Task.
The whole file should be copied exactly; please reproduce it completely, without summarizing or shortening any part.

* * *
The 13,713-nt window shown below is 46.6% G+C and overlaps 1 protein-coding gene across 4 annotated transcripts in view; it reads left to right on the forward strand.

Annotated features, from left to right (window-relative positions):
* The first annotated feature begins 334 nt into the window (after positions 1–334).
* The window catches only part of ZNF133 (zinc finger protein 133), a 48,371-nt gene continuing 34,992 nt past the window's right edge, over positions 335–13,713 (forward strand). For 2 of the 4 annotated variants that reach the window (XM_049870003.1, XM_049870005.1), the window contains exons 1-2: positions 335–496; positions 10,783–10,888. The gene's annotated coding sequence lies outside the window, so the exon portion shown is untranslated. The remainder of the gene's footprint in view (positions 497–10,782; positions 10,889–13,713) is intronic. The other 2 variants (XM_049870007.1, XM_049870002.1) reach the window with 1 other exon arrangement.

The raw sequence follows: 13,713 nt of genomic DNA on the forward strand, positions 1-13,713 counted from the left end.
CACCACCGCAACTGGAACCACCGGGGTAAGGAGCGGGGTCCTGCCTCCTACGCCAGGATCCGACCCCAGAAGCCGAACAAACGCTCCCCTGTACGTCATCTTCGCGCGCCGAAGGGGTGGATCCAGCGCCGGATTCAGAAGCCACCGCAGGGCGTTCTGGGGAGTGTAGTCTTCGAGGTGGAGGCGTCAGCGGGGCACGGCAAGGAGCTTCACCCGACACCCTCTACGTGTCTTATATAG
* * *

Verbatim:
The 13,713-nt window shown below is 46.6% G+C and overlaps 1 protein-coding gene across 4 annotated transcripts in view; it reads left to right on the forward strand.

Annotated features, from left to right (window-relative positions):
* The first annotated feature begins 334 nt into the window (after positions 1–334).
* The window catches only part of ZNF133 (zinc finger protein 133), a 48,371-nt gene continuing 34,992 nt past the window's right edge, over positions 335–13,713 (forward strand). For 2 of the 4 annotated variants that reach the window (XM_049870003.1, XM_049870005.1), the window contains exons 1-2: positions 335–496; positions 10,783–10,888. The gene's annotated coding sequence lies outside the window, so the exon portion shown is untranslated. The remainder of the gene's footprint in view (positions 497–10,782; positions 10,889–13,713) is intronic. The other 2 variants (XM_049870007.1, XM_049870002.1) reach the window with 1 other exon arrangement.

The raw sequence follows: 13,713 nt of genomic DNA on the forward strand, positions 1-13,713 counted from the left end.
CACCACCGCAACTGGAACCACCGGGGTAAGGAGCGGGGTCCTGCCTCCTACGCCAGGATCCGACCCCAGAAGCCGAACAAACGCTCCCCTGTACGTCATCTTCGCGCGCCGAAGGGGTGGATCCAGCGCCGGATTCAGAAGCCACCGCAGGGCGTTCTGGGGAGTGTAGTCTTCGAGGTGGAGGCGTCAGCGGGGCACGGCAAGGAGCTTCACCCGACACCCTCTACGTGTCTTATATAG